Gran Selezione – Chianti Classico’s New Classification
There is a new classification in Chianti Classico and it’s called Gran Selezione. Honestly, during #Winestudio is the first time I heard about this classification and tasted the wines. So what is it and why is it the top classification out of the region.
The Gran Selezione is the classification above Riserva. It was approved by the European Commission in February 2014 with the 2010 vintage. There are some vintages out there as early as 2006 that say Gran Selezione because they were grandfathered in as long as they met the requirements. The Gran Selezione represents 4% of the Chianti Classico production.
- All production must come from the same zone
- All must be estate grown grapes
- Maximum yield is 3.35 tons per acre
- If a winery leases a vineyard and makes GS from that leased vineyard, it’s considered estate grown
- It must be 80% Sangiovese all estate grown
- Minimum alcohol level is 13%
- Must be aged for 30 months and 3 months in the bottle
During our #Winestudio program our focus was on Ricasoli Wines. They are the oldest winery in Italy dating back to 1411. Although the Gran Selezione can be a blend they are moving to use more Sangiovese as well as producing 100% Sangiovese Gran Selezione. The estate vineyards selected for this classification can change from year to year, but there are many plots that are consistently part of the blend. Barone Francesco Ricasoli believes the Gran Selezione classification will benefit the entire group of Chianti Classico producers as this category shows how the appellation has been focusing on quality the past 15 – 20 years.
Ricasoli 1141 Castello di Brolio Chianti Classico DOCG Gran Selezione
This is Ricasoli’s flagship wine and just happens to fit into the Gran Selezione category. They have been making it since before the new classification was approved. We tasted two vintages the 2010 and 2015 and the two were had some similarities as well as differences. One of the items I noticed was that the 2010 didn’t say Gran Selezione on it. The 2010 was made with Brolio in mind and that style of wine as it’s evolved throughout the years. It met the criteria for Gran Selezione and it’s the first vintage year of the classification. The 2015 Brolio recognizes the success of the more recent vineyard plantings and the blend is slightly different with 10% more Sangiovese. The aging potential for these wines are 15 – 20 years.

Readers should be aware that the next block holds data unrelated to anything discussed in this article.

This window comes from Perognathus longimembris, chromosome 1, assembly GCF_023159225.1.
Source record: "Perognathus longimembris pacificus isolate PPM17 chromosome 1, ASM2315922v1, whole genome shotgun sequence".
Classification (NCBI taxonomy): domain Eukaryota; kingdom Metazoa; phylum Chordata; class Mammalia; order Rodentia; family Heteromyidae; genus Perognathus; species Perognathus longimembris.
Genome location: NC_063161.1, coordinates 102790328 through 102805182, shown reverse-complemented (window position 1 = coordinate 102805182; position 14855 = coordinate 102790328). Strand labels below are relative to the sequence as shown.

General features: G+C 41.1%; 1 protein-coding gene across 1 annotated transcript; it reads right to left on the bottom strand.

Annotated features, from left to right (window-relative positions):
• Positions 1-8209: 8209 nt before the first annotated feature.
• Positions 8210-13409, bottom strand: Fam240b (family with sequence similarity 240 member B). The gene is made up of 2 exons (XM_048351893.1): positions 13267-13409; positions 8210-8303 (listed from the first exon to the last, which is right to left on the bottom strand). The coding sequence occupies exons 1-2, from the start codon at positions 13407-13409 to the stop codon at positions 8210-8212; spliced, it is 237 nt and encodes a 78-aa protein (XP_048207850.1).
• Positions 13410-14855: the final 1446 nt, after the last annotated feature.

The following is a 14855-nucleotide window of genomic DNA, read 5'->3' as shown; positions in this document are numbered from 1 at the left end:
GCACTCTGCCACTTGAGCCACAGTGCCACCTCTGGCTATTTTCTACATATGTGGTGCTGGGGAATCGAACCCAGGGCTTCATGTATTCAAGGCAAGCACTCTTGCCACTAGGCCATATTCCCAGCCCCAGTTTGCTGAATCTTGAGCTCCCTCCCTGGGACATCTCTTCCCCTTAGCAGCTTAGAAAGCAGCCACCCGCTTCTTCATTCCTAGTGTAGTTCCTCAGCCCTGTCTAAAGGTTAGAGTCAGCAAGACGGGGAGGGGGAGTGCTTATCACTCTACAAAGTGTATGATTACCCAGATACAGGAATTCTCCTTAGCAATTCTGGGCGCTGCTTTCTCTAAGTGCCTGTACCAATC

2010 Castello di Brolio Chianti Classico DOCG – This is Ricasoli’s flagship wine and just happens to fit into the Gran Selezione category. The wine is a blend of 80% Sangiovese 15% Merlot and 5% Cabernet Sauvignon. A very rich and elegant wine brickish in color with red fruit, leather, tobacco and plum. The tannins are very well balanced and it finishes with a little hint of cigar and clove.
2015 Castello di Brolio Chianti Classico Gran Selezione DOCG – This blend is 90% Sangiovese, 5% Cabernet Sauvignon and 5% Petit Verdot. The wine was a nice garnet in color. This wine was a little more fruit forward, but it is also younger than the 2010. Notes of red cherry, blackberry, plum, violet, cedar with a nice burst of black pepper spice on the finish.
Single Vineyard Gran Cru Gran Selezione
The single vineyard Gran Selezione are single vineyard designate with the focus on 100% Sangiovese spotlighting the soil composition on where the grapes are planted. It is their Gran Cru wines. The grapes were hand harvest with sorting done in the vineyard then gravity fed into the winery. The wine was aged in 18 months in large barrels of which 30% were new oak and 70% second use. Then the wine spent 12 months in the bottle. To be clear, the wines had the same winemaker, same treatment and were produced in the same territory. The difference lies in the soils, altitudes and microclimates within the vineyard and each wine has its own personality.
2015 Colledila Chianati Classico DOCG Gran Selezione – The Colledila vineyard is on a geological formation called Monte Morello. It’s seven hectares and is located 390 meters above sea level with a southeastern exposure. The soil is calcareous clay which is rich in calcium carbonate and poor in organic matter. It’s a cooler soil that has more water retention. The grapes are hand harvested and only the perfect clusters are chosen for this wine.
The wine is very complex, full bodied and well balanced. Notes of cherry, tree bark and spice come from the glass. The palate has fine tannins with notes of red cherry, black licorice and black pepper on a long lingering finish. As the wine opens the licorice notes become more pronounced along with notes of plum, defined red fruits. The wine really needs to be decanted. As it opens it comes into its own.
2016 Roncicone Chianti Classico DOCG Gran Selezione – This vineyard at 10 hectare is located on a Marine Deposits geological formation and sits at 320 meters above sea level with a southeastern exposure. The vineyard is more calcareous with marine sediment and sand and has better drainage. The grapes are handpicked and sorted and only the perfect clusters go into the wine.
Notes of clove, tobacco, red licorice and earth, this was Jen’s favorite of the two wines. (I don’t like to play favorites) The wine was a little less complex and a tad lighter on the palate than the 2015. Flavors of red and black cherry, plum and red licorice with nice acidity. As the wine opens there is a burst of pepper on the finish.
All these wines were pretty amazing. I know I am lucky to be able to be involved in programs like this to bring to you. It really educated me on Chianti Classico and the wines and classifications of the region. Next time you are in the wine store looking for an Italian red, let me know what you pick up.